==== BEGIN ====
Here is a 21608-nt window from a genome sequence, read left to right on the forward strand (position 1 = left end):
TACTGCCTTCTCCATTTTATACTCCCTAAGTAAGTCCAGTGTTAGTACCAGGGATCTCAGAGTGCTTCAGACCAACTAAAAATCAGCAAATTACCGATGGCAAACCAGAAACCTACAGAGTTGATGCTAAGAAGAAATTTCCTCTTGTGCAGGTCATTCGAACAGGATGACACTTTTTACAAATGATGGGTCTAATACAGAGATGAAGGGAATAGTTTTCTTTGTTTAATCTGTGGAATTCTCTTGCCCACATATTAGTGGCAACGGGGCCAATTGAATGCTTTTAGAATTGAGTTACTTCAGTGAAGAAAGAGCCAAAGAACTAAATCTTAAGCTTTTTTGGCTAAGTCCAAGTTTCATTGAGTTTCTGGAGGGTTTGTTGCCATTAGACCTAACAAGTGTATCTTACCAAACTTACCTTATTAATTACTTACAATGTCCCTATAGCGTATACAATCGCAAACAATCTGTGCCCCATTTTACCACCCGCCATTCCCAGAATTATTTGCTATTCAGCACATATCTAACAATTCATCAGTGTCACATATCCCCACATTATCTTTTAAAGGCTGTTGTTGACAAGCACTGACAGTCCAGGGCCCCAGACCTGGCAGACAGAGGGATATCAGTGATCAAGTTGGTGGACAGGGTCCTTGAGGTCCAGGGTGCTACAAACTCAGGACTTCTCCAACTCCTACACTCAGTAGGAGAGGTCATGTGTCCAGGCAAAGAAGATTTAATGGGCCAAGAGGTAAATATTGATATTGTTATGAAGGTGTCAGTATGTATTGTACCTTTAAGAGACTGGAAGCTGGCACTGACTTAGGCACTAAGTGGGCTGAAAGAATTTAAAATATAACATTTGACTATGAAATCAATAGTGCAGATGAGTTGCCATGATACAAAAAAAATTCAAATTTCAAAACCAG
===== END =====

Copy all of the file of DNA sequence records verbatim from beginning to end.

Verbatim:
Here is a 21608-nt window from a genome sequence, read left to right on the forward strand (position 1 = left end):
TACTGCCTTCTCCATTTTATACTCCCTAAGTAAGTCCAGTGTTAGTACCAGGGATCTCAGAGTGCTTCAGACCAACTAAAAATCAGCAAATTACCGATGGCAAACCAGAAACCTACAGAGTTGATGCTAAGAAGAAATTTCCTCTTGTGCAGGTCATTCGAACAGGATGACACTTTTTACAAATGATGGGTCTAATACAGAGATGAAGGGAATAGTTTTCTTTGTTTAATCTGTGGAATTCTCTTGCCCACATATTAGTGGCAACGGGGCCAATTGAATGCTTTTAGAATTGAGTTACTTCAGTGAAGAAAGAGCCAAAGAACTAAATCTTAAGCTTTTTTGGCTAAGTCCAAGTTTCATTGAGTTTCTGGAGGGTTTGTTGCCATTAGACCTAACAAGTGTATCTTACCAAACTTACCTTATTAATTACTTACAATGTCCCTATAGCGTATACAATCGCAAACAATCTGTGCCCCATTTTACCACCCGCCATTCCCAGAATTATTTGCTATTCAGCACATATCTAACAATTCATCAGTGTCACATATCCCCACATTATCTTTTAAAGGCTGTTGTTGACAAGCACTGACAGTCCAGGGCCCCAGACCTGGCAGACAGAGGGATATCAGTGATCAAGTTGGTGGACAGGGTCCTTGAGGTCCAGGGTGCTACAAACTCAGGACTTCTCCAACTCCTACACTCAGTAGGAGAGGTCATGTGTCCAGGCAAAGAAGATTTAATGGGCCAAGAGGTAAATATTGATATTGTTATGAAGGTGTCAGTATGTATTGTACCTTTAAGAGACTGGAAGCTGGCACTGACTTAGGCACTAAGTGGGCTGAAAGAATTTAAAATATAACATTTGACTATGAAATCAATAGTGCAGATGAGTTGCCATGATACAAAAAAAATTCAAATTTCAAAACCAG